Emergency evaluation is warranted in situations of deteriorating mental status, such as confusion, difficulty recognizing people or places. Also, seek immediate attention if there is worsening headache, seizure, nausea/vomiting, drowsiness, or lethargy. Finally – seek medical attention if there is ANY doubt. It’s always better to be cautious, and get the proper medical attention.
Every individual has a different length of recovery. It is unknown why some individuals recover quicker than others. It has been suggested that the majority of symptoms reside after a few days or weeks. Note, however, that obvious symptom resolution does not mean one is fully recovered. At minimum, the recovery process may be between 3-4 weeks. Some symptoms may be present for months after the injury was encountered. Post-concussion syndrome is the term that is used when an individual’s symptoms are still present several weeks or months after the injury occurred.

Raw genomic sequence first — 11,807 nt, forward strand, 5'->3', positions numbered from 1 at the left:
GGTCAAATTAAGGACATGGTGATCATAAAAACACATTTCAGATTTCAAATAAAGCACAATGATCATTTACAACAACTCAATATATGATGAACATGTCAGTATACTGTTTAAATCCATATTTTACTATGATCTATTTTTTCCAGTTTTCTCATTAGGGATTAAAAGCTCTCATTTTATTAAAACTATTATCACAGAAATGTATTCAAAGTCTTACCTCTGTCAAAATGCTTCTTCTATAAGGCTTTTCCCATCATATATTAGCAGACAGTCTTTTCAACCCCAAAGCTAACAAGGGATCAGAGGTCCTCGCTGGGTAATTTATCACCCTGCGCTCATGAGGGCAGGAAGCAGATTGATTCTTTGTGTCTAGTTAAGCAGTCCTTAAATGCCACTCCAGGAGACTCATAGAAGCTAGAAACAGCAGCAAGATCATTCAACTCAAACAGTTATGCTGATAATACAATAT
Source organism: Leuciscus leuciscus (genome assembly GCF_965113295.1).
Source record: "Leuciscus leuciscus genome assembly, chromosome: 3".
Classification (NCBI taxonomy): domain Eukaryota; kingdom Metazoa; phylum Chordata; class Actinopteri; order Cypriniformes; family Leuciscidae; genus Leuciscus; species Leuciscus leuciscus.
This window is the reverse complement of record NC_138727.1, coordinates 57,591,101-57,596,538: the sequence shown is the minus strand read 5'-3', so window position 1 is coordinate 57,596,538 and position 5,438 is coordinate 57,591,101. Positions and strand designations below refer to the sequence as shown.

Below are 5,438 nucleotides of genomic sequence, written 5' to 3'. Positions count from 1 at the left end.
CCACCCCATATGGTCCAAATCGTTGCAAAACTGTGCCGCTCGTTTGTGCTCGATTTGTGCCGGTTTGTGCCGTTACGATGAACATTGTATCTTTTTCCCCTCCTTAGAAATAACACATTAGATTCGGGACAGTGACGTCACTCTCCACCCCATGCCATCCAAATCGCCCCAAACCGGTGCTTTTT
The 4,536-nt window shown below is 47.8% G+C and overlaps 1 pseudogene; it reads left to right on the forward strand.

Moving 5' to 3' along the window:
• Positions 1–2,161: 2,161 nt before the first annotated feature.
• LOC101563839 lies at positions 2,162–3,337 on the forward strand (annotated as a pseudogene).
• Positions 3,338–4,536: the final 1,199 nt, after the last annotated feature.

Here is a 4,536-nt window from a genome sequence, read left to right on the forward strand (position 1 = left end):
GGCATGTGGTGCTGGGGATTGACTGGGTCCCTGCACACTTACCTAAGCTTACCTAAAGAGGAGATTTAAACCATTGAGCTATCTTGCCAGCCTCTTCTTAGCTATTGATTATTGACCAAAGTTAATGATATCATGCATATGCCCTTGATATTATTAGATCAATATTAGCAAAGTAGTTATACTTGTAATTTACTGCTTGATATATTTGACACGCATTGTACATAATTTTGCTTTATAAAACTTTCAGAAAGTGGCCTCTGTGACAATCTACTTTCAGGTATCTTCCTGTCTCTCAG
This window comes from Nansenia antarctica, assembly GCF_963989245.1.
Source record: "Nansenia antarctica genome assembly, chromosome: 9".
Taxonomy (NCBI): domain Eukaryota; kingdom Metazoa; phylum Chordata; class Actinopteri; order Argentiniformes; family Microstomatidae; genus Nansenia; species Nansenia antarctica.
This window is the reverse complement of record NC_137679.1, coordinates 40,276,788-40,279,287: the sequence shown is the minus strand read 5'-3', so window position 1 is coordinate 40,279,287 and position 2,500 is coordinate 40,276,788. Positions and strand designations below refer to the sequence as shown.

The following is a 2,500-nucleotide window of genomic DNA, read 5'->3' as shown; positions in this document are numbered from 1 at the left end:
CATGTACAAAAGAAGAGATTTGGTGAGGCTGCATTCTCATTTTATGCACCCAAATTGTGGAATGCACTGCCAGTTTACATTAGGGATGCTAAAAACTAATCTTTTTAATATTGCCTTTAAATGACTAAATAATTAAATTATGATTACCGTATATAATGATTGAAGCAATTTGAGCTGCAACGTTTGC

After all concussion symptoms have subsided how long does it take to be able to be physically active again?
Individuals who play sports of exert themselves in any rigorous physical activity should undergo what is called a graduated form of exercise testing. This means starting off by doing light cycling or jogging to elevate your heart rate. If no symptoms occur within 24-hours after the exercise, you can slowly move to a more difficult workout. However, if your symptoms do return after the more intense workout you should decrease your level of exertion. With the graduated form of exercise testing you will slowly work yourself up to the point you were physically prior to the injury. It is safest to have a qualified health professional guide you through this graduated form of exercise testing.
When a concussion occurs, the visual system is commonly impacted. As a result of the brain trauma it is common for individuals to encounter difficulty reading, headaches, dizziness, eye pain, and double vision. It is important for individuals who experience these symptoms, and who have suffered multiple concussions to see an Optometrist for an assessment to determine if any visual dysfunctions are present. In particular, there are some Optometrists who specialize in concussion testing as it relates to the visual system. Dr. Carney can provide you with a list of qualified Optometrists able to assist you.
Other team members could include: a psychologist, a speech and language pathologist, a strength and conditioning specialist, a sports doctor.